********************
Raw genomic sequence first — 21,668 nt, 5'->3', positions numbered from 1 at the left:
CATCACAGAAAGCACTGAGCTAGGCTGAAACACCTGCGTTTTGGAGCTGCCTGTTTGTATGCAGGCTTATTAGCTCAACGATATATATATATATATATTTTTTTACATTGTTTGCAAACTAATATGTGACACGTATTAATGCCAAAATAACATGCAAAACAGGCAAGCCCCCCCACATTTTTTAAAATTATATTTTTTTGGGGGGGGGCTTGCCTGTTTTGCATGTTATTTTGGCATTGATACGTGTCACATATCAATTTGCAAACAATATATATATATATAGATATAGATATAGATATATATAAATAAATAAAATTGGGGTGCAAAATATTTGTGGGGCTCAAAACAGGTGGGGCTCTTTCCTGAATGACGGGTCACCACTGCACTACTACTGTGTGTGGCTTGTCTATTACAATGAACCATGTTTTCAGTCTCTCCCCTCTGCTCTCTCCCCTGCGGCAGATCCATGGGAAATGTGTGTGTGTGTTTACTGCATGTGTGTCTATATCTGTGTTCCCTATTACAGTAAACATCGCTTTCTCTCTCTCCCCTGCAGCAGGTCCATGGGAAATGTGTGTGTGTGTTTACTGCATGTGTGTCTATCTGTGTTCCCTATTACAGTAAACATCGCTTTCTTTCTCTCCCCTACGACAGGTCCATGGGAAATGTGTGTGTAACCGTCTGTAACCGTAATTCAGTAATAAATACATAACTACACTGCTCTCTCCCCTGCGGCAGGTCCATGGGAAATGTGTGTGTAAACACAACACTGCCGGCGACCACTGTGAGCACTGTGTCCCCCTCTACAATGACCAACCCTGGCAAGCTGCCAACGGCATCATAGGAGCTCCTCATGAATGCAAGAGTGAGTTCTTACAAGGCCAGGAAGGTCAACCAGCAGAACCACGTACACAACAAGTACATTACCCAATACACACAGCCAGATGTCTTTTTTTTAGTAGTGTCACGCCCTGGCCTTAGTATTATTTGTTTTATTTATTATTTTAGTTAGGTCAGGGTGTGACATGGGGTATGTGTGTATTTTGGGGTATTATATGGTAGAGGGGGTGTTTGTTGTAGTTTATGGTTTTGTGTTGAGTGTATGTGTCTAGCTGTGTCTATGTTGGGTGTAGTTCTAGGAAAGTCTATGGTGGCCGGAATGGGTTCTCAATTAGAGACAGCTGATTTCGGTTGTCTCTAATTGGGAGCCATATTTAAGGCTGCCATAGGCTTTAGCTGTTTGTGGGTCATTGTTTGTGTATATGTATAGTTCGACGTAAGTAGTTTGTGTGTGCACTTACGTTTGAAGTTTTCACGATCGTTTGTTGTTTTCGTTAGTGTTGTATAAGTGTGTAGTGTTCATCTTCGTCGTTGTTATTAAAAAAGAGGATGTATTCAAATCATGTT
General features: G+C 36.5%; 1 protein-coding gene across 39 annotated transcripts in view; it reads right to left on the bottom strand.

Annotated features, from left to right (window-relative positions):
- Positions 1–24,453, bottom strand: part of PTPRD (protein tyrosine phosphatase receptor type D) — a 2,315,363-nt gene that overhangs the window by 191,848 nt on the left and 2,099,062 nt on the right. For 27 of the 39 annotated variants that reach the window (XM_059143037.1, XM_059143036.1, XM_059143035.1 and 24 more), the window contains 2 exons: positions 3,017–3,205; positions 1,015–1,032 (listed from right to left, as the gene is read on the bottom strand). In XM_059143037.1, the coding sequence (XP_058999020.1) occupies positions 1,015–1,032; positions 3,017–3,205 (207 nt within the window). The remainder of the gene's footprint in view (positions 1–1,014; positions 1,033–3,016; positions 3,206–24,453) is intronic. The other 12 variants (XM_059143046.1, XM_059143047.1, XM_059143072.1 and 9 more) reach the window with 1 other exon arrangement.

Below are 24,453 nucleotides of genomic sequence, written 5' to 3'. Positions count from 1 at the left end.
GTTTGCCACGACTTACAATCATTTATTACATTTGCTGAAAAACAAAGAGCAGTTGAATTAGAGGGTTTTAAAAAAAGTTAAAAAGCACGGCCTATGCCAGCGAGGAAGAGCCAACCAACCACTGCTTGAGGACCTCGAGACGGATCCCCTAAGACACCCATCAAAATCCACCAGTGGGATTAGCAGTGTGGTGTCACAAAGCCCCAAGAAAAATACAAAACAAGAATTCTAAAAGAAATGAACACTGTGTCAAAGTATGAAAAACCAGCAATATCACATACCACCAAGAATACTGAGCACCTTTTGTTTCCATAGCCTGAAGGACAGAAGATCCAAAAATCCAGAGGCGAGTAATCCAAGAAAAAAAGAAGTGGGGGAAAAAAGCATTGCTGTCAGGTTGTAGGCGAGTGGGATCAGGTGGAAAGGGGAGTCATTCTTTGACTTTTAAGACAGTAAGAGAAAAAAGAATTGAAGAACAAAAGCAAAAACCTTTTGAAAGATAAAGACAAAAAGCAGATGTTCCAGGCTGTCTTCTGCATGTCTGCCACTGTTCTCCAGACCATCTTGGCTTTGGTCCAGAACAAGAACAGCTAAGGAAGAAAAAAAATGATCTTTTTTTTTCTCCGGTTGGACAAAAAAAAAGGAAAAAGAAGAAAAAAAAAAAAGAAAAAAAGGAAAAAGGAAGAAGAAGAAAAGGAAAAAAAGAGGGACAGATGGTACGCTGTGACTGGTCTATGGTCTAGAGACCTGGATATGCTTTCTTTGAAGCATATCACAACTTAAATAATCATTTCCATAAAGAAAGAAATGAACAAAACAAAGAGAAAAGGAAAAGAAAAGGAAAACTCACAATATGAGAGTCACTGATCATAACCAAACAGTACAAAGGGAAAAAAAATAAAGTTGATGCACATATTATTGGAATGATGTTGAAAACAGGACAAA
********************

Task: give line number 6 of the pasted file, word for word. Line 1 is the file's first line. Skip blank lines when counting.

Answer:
Below are 24,453 nucleotides of genomic sequence, written 5' to 3'. Positions count from 1 at the left end.